So I had this idea for doing little videos in the places I visit on themes from the Atlas of New Librarianship. However, it just didn’t pan out. Still I thought I’d share the two videos I put together (and good news, they are both under 2 minutes each).
The first one is on the changing nature of libraries as places:
The next is on the role of the library in relation to the aspirations of the community:
“Fulfilling the Potential: Digital Libraries and The Future” Visiting Lecture, Digital Library Learning (DILL) International Masters Program, Florence, Italy.
Abstract: The following screencast is a pretty long (2 hours and 45 minutes) lecture on ideas from the Atlas of New Librarianship and how they relate to digital libraries.
Neal Gabler has a great opinion piece in the New York Times on living in a post-idea world:
Aside from some seemingly obligatory swipes at social media, there is a lot to think about there. Has society become so immersed in information we have lost our desire/ability to think deep thoughts? In an area of abundance, are we so overfed with information we loose our ability to seek more depth? This is not The Shallows argument of us becoming stupid, instead it is a cultural question.
Part of the reason I wrote the Atlas of New Librarianship was because of a perceived lack of big ideas in librarianship. As a profession I worry that we have become so enmeshed in processes and functions, we have begun to loose the centrality of why we do things. Librarianship is at its heart a big idea – that knowledge is the path to improving society, and that the knowledge process needs to be facilitated.
People think the Internet is the enemy of libraries. It is in fact a great boon. Not only can librarians do their jobs better, the abundant information on the web makes people curious – a prime motivator of library use.
No the enemies of libraries is the twin dilemma posed by anti-intellectuals on one hand, and the small thinking hipster on the other. One hates big ideas and the other dismisses them if they cannot be easily monetized. We need information to make good decisions sure, but we need big ideas to know what questions to ask.
From Dean Liz Liddy, Syracuse University iSchool:
“I am pleased to announce that in recognition of Dave Lankes’ outstanding contributions to the evolving field of Library Science, I have appointed him to the well-deserved position of Dean’s Scholar for the New Librarianship. Through his writing and speaking about what it means to be a librarian in this day & age, Dave has increased the scope and potential of the field, and has even further improved our very positive reputation in ways that are difficult to measure. Please join me in congratulating Dave for this well-deserved honor.”
R. David Lankes will present “A New Librarianship for a New Age” to the 57th National Conference of the Italian Library Association Congress on November 18th in Rome. The theme of the meeting is “Il futuro in biblioteca, la biblioteca in futuro” (The future in libraries. Libraries in the future”).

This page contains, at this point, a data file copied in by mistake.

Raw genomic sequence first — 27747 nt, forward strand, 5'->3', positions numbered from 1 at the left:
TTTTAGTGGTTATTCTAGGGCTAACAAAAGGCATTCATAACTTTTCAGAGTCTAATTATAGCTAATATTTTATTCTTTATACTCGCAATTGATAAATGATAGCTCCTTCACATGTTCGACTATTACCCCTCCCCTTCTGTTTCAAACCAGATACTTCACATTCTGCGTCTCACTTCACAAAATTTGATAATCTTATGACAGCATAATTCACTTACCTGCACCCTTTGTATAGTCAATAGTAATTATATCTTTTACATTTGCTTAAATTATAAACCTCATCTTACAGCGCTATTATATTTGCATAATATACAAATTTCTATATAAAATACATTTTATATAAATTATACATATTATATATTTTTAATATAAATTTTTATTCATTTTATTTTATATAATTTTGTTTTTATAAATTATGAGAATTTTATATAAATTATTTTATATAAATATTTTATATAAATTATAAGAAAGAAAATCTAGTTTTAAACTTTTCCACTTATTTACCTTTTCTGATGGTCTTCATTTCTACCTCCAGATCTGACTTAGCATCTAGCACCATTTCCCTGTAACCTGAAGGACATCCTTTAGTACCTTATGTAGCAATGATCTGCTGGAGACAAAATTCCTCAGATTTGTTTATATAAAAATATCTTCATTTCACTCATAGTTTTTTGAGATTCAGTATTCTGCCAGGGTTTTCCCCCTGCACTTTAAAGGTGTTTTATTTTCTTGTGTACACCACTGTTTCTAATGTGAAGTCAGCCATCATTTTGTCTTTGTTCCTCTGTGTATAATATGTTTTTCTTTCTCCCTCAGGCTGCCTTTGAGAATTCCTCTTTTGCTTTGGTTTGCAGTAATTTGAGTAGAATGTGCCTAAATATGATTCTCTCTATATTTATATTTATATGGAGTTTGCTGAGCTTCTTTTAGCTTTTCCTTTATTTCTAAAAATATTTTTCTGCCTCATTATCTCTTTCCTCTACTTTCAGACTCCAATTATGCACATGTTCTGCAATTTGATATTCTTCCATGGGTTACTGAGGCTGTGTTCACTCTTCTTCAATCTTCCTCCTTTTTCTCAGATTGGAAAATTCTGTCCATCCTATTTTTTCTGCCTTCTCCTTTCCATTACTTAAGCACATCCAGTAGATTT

Here is the announcement (in Italian obviously)
A partire dalla pagina sono disponibili tutte le informazioni sul 57. congresso nazionale dell’AIB “Il futuro in biblioteca, la biblioteca in futuro”, che si terrà a Roma, Complesso di San Michele a Ripa Grande, il 17 e 18 novembre 2011.
Come tradizione in contemporanea si terrà Bibliocom, rassegna di prodotti e servizi per le biblioteche
Il comitato scientifico ha reso disponibile anche il programma provvisorio che mette insieme interventi sul rapporto tra biblioteche, servizi e nuove tecnologie, anticipando prospettive future, senza dimenticare il ruolo degli altri partner della filiera del libro (editori, librai, lettori).
Tra i relatori annoveriamo i massimi esperti sulle tematiche, sia teorici sia pratici; guest speaker dagli Stati Uniti sarà David Lankes, guru della biblioteconomia del futuro ().
Le iscrizioni al congresso si apriranno nel mese di settembre.
Un saluto cordiale,
Associazione Italiana Biblioteche tel. 06/4463532 fax 06/4441139 cell. 333/7644084 Skype: aib.frigimelica Posta elettronica certificata: email@example.com
I learned yesterday that a close friend during my Ph.D. program had passed away. Joe Ryan and I were doctoral students back in the nineties and I owe him so much. He took a kid fresh out of an undergraduate program, and taught me how to survive in a Ph.D. program. He taught me how to write (he published my first vita hit – a book review in Internet Research), how to be edited (“I edit the words, not the person), he even gave me fantastic travel advice (“All you will ever see of the world is the inside of hotel rooms, taxis, and airports if you don’t force yourself to walk around”). He even helped me buy my first suit for a gig in DC. He was always there with advice. He always had something useful to say.
He also did a fair bit of inspiring my passion in libraries as a former librarian himself. He would tell the stories of packing books into the car of his trunk to circulate to the local neighborhoods.
Some of you may remember Joe and his work on Internet policy, the NREN (National Research and Education Network – true story we co-coached a school wide softball team for the School of Information Studies called the NRUNs), and his close work with Chuck McClure on library evaluation and broadband adoption.
After I started my job as a faculty member Joe and I didn’t talk much, and for the past few years not at all. It is unfortunate that only with his death do the “what’s going on with…” and the “I should call…” lines take on real urgency in the form of regret. I will miss Joe, and now I will always miss the opportunity to re-engage with him. I owe Joe a lot, and his passing is a very sad day.